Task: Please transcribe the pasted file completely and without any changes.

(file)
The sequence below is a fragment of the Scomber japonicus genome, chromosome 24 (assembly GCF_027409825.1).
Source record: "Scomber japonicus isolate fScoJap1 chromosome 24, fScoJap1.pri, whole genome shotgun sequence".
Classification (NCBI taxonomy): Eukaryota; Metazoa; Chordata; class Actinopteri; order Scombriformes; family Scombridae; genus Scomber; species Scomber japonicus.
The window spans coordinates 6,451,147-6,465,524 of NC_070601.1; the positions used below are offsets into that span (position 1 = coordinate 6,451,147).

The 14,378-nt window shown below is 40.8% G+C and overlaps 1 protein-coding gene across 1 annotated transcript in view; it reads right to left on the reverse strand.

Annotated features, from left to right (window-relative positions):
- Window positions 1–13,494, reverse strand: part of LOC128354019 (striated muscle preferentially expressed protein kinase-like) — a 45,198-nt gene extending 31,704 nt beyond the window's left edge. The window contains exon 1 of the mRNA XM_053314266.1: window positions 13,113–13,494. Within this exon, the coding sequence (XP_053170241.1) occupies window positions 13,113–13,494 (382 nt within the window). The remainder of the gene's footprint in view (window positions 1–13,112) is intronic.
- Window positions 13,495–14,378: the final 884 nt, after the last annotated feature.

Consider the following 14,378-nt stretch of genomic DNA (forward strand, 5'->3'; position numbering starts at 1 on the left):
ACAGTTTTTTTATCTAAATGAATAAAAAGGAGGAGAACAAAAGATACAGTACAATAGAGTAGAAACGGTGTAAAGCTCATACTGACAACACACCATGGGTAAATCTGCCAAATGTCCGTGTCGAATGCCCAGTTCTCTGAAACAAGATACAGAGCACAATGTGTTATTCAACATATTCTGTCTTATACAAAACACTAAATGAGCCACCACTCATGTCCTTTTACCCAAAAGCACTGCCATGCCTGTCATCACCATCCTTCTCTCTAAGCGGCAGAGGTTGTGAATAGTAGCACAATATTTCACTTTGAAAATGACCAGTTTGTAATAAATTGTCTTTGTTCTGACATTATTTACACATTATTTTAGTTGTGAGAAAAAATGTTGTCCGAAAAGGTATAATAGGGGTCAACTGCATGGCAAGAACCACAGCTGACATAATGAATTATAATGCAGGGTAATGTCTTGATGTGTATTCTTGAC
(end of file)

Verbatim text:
The sequence below is a fragment of the Scomber japonicus genome, chromosome 24 (assembly GCF_027409825.1).
Source record: "Scomber japonicus isolate fScoJap1 chromosome 24, fScoJap1.pri, whole genome shotgun sequence".
Classification (NCBI taxonomy): Eukaryota; Metazoa; Chordata; class Actinopteri; order Scombriformes; family Scombridae; genus Scomber; species Scomber japonicus.
The window spans coordinates 6,451,147-6,465,524 of NC_070601.1; the positions used below are offsets into that span (position 1 = coordinate 6,451,147).

The 14,378-nt window shown below is 40.8% G+C and overlaps 1 protein-coding gene across 1 annotated transcript in view; it reads right to left on the reverse strand.

Annotated features, from left to right (window-relative positions):
- Window positions 1–13,494, reverse strand: part of LOC128354019 (striated muscle preferentially expressed protein kinase-like) — a 45,198-nt gene extending 31,704 nt beyond the window's left edge. The window contains exon 1 of the mRNA XM_053314266.1: window positions 13,113–13,494. Within this exon, the coding sequence (XP_053170241.1) occupies window positions 13,113–13,494 (382 nt within the window). The remainder of the gene's footprint in view (window positions 1–13,112) is intronic.
- Window positions 13,495–14,378: the final 884 nt, after the last annotated feature.

Consider the following 14,378-nt stretch of genomic DNA (forward strand, 5'->3'; position numbering starts at 1 on the left):
ACAGTTTTTTTATCTAAATGAATAAAAAGGAGGAGAACAAAAGATACAGTACAATAGAGTAGAAACGGTGTAAAGCTCATACTGACAACACACCATGGGTAAATCTGCCAAATGTCCGTGTCGAATGCCCAGTTCTCTGAAACAAGATACAGAGCACAATGTGTTATTCAACATATTCTGTCTTATACAAAACACTAAATGAGCCACCACTCATGTCCTTTTACCCAAAAGCACTGCCATGCCTGTCATCACCATCCTTCTCTCTAAGCGGCAGAGGTTGTGAATAGTAGCACAATATTTCACTTTGAAAATGACCAGTTTGTAATAAATTGTCTTTGTTCTGACATTATTTACACATTATTTTAGTTGTGAGAAAAAATGTTGTCCGAAAAGGTATAATAGGGGTCAACTGCATGGCAAGAACCACAGCTGACATAATGAATTATAATGCAGGGTAATGTCTTGATGTGTATTCTTGAC